Outside of work I have two side projects: one is named Nelson and is 12, and the other is named Gabe and is 11. They take up a lot of my time away from the brewery as you might imagine.
- What is the hardest thing about your job?
I worry a lot. I am not an entrepreneur – I love working for the man! – but this is now our family business and it’s very important to my life and the lives of the people I care most about. I am risk-averse and big changes are difficult for me, Sara Nelson.
Matt’s the other way round, and if you asked him the same question he would probably say making sure the canning line is working efficiently, or how are we going to launch a wild fermentation program.
Matt’s mental energy goes on the operational and creative side of things, and I put mine into keeping it together.
- In your view, what does it take to make it in beer?
Consistent quality. Most people would say, “Great tasting beer”, but consumers need to know they’re going to get the same good beer every time. We have invested a lot recently in our lab, and our lab equipment, and creating space in our process for sensory panels and a lot of quality checks.
This is a big thing for the BA now. Craft is now on the map, and we can’t afford to get shoddy. It may sound like a boring answer, but I think inconsistency is a reason breweries could start to fail.
You also need to balance consistency with a spirit of experimentation, and adventure and not getting stuck in a rut. That keeps people happy inside and outside the brewery.
- What is success for you?
For me, personally, the end result is that everyone here likes working here. So how do you get there?
First you have to have the money to pay people, so you need some level of growth. You need to give people the room and the environment to grow professionally, and to feel fulfilled. And you need to maintain the spirit of why you got started in the first place, which is about values and community and a sense of adventure. You can’t let things get stale.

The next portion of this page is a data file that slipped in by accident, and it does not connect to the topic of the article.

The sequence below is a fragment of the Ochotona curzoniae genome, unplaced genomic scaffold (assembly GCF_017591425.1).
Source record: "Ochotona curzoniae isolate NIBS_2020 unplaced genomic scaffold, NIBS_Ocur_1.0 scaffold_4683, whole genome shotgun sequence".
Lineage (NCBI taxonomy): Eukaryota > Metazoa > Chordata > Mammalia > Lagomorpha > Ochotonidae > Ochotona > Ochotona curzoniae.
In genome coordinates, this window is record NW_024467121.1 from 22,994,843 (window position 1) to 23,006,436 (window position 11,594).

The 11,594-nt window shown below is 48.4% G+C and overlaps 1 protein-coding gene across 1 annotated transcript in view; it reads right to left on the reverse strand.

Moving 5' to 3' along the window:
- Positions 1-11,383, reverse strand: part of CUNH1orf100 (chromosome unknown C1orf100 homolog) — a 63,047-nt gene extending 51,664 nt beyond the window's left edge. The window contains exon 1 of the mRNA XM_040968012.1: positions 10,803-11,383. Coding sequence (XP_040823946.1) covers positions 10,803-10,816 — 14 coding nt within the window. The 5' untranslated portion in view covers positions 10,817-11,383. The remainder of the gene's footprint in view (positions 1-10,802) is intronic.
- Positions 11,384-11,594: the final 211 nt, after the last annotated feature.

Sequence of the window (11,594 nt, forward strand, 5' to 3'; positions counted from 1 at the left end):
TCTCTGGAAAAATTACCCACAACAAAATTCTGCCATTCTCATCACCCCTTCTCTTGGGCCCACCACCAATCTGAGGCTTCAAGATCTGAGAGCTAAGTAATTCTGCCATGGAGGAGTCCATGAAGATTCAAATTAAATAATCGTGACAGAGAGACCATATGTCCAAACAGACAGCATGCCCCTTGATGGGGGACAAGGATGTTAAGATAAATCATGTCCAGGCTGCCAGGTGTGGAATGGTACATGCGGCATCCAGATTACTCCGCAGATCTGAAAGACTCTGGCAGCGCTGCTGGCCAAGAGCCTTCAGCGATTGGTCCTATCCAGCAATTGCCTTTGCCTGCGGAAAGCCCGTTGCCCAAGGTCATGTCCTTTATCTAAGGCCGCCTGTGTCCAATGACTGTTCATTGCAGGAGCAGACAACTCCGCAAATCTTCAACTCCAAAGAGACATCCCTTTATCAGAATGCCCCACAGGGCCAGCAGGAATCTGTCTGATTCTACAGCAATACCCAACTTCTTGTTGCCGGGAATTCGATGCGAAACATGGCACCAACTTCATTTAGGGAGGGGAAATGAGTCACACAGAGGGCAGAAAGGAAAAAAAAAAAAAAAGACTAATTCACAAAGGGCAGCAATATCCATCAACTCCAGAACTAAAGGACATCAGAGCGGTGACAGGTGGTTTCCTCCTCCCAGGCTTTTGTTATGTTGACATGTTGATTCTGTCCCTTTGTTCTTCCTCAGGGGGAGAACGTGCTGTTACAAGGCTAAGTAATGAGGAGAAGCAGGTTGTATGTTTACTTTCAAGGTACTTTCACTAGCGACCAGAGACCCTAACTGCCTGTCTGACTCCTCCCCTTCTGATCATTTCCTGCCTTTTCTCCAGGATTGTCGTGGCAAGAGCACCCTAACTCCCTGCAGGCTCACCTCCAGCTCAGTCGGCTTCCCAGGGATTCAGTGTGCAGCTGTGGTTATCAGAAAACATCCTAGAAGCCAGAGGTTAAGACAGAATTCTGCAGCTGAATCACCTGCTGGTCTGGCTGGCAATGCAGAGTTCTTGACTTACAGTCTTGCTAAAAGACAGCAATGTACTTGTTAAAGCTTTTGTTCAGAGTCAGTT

I don’t have any kind of bottom-line target for what success is, though I would really like not to fail. But success is about responsible growth while staying true to our roots, and for all our employees to feel good about working here.
- If you could change one thing about the industry, what would it be?
To level the playing field between big beer and craft. Big beer has such a huge, unfair advantage when it comes to distribution and ingredient procurement, and we’re starting to feel the restrictions in both areas.
I mean, the best thing is now the worst thing, which is that craft is on the map and capturing market share so we’re in their sights now. And they keep coming up with new ways to stop us taking away any more of their business. ABI is buying up craft breweries so they have a legitimate craft portfolio, and they’re buying distributorships to keeping independent craft beer off tap lists and grocery shelves. Which makes it harder for craft beers to get in front of people.
At Fremont we really have to hustle every sale and focus on relationships, because we just can’t match the kind of scale that ABI can.
- Apart from your own, what are your three favorite beers, and why?
- I’m a mushroom hunter so I’ll often end up at some 7-Eleven in the middle of nowhere. And my go-to in that situation is Sierra Nevada Pale Ale. It’s what I fell in love with at college. I don’t get to drink it as much as I’d like because there’s so much diversity nowadays.
- Second and third choice will just be any good fresh hop beer. They’re becoming fashionable, which is great because more people are making them and more people are making them well. The work that goes into them is quite amazing – you’re dealing with a live thing. It may be psychological, but to me they feel more natural and genuine.
10.Apart from your taproom, where’s the best place to get a beer in Seattle?
Because I have two kids, I don’t get out much but when I do it’s to make a fool of myself singing really bad karaoke with friends. So I’m not the best person to ask.
Brouwers and Chuck’s Hop Shop have phenomenal tap lists. The Latona Pub is one of our oldest accounts and they’re a Seattle institution when it comes to craft beer. Our employees track new breweries and two new ones they like are Holy Mountain and Cloudburst.
But the choices are pretty much endless – Seattle is full of great beer.